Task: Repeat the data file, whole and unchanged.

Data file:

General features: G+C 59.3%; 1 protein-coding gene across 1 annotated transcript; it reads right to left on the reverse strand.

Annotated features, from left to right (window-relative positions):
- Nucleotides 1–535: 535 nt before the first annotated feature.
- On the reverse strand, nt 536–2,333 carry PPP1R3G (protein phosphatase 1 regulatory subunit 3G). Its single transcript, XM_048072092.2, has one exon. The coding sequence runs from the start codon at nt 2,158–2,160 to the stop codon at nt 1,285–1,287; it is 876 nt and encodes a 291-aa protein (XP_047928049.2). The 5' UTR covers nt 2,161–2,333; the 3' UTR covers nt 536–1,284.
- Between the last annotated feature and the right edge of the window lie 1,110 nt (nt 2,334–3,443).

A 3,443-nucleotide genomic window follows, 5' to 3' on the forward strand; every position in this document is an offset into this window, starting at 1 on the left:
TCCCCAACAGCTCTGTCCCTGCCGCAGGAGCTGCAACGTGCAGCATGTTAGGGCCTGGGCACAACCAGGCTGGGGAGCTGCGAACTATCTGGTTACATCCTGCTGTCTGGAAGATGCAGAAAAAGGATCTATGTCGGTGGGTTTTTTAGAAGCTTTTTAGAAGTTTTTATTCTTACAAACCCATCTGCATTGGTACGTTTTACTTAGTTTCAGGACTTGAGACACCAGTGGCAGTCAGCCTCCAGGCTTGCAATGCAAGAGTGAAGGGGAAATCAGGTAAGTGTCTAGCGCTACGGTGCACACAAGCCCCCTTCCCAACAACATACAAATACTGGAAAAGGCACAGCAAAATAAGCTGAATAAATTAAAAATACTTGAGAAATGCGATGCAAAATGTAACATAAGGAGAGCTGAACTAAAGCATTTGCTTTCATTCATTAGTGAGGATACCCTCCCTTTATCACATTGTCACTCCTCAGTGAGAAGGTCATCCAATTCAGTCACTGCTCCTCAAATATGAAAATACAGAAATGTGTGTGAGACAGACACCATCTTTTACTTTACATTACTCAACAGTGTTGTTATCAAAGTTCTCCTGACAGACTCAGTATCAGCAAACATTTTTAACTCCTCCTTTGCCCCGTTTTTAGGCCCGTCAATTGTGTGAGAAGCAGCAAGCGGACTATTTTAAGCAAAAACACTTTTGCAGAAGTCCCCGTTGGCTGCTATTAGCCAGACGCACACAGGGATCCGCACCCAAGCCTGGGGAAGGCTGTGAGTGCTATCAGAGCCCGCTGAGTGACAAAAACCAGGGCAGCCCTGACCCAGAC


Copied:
General features: G+C 59.3%; 1 protein-coding gene across 1 annotated transcript; it reads right to left on the reverse strand.

Annotated features, from left to right (window-relative positions):
- Nucleotides 1–535: 535 nt before the first annotated feature.
- On the reverse strand, nt 536–2,333 carry PPP1R3G (protein phosphatase 1 regulatory subunit 3G). Its single transcript, XM_048072092.2, has one exon. The coding sequence runs from the start codon at nt 2,158–2,160 to the stop codon at nt 1,285–1,287; it is 876 nt and encodes a 291-aa protein (XP_047928049.2). The 5' UTR covers nt 2,161–2,333; the 3' UTR covers nt 536–1,284.
- Between the last annotated feature and the right edge of the window lie 1,110 nt (nt 2,334–3,443).

A 3,443-nucleotide genomic window follows, 5' to 3' on the forward strand; every position in this document is an offset into this window, starting at 1 on the left:
TCCCCAACAGCTCTGTCCCTGCCGCAGGAGCTGCAACGTGCAGCATGTTAGGGCCTGGGCACAACCAGGCTGGGGAGCTGCGAACTATCTGGTTACATCCTGCTGTCTGGAAGATGCAGAAAAAGGATCTATGTCGGTGGGTTTTTTAGAAGCTTTTTAGAAGTTTTTATTCTTACAAACCCATCTGCATTGGTACGTTTTACTTAGTTTCAGGACTTGAGACACCAGTGGCAGTCAGCCTCCAGGCTTGCAATGCAAGAGTGAAGGGGAAATCAGGTAAGTGTCTAGCGCTACGGTGCACACAAGCCCCCTTCCCAACAACATACAAATACTGGAAAAGGCACAGCAAAATAAGCTGAATAAATTAAAAATACTTGAGAAATGCGATGCAAAATGTAACATAAGGAGAGCTGAACTAAAGCATTTGCTTTCATTCATTAGTGAGGATACCCTCCCTTTATCACATTGTCACTCCTCAGTGAGAAGGTCATCCAATTCAGTCACTGCTCCTCAAATATGAAAATACAGAAATGTGTGTGAGACAGACACCATCTTTTACTTTACATTACTCAACAGTGTTGTTATCAAAGTTCTCCTGACAGACTCAGTATCAGCAAACATTTTTAACTCCTCCTTTGCCCCGTTTTTAGGCCCGTCAATTGTGTGAGAAGCAGCAAGCGGACTATTTTAAGCAAAAACACTTTTGCAGAAGTCCCCGTTGGCTGCTATTAGCCAGACGCACACAGGGATCCGCACCCAAGCCTGGGGAAGGCTGTGAGTGCTATCAGAGCCCGCTGAGTGACAAAAACCAGGGCAGCCCTGACCCAGAC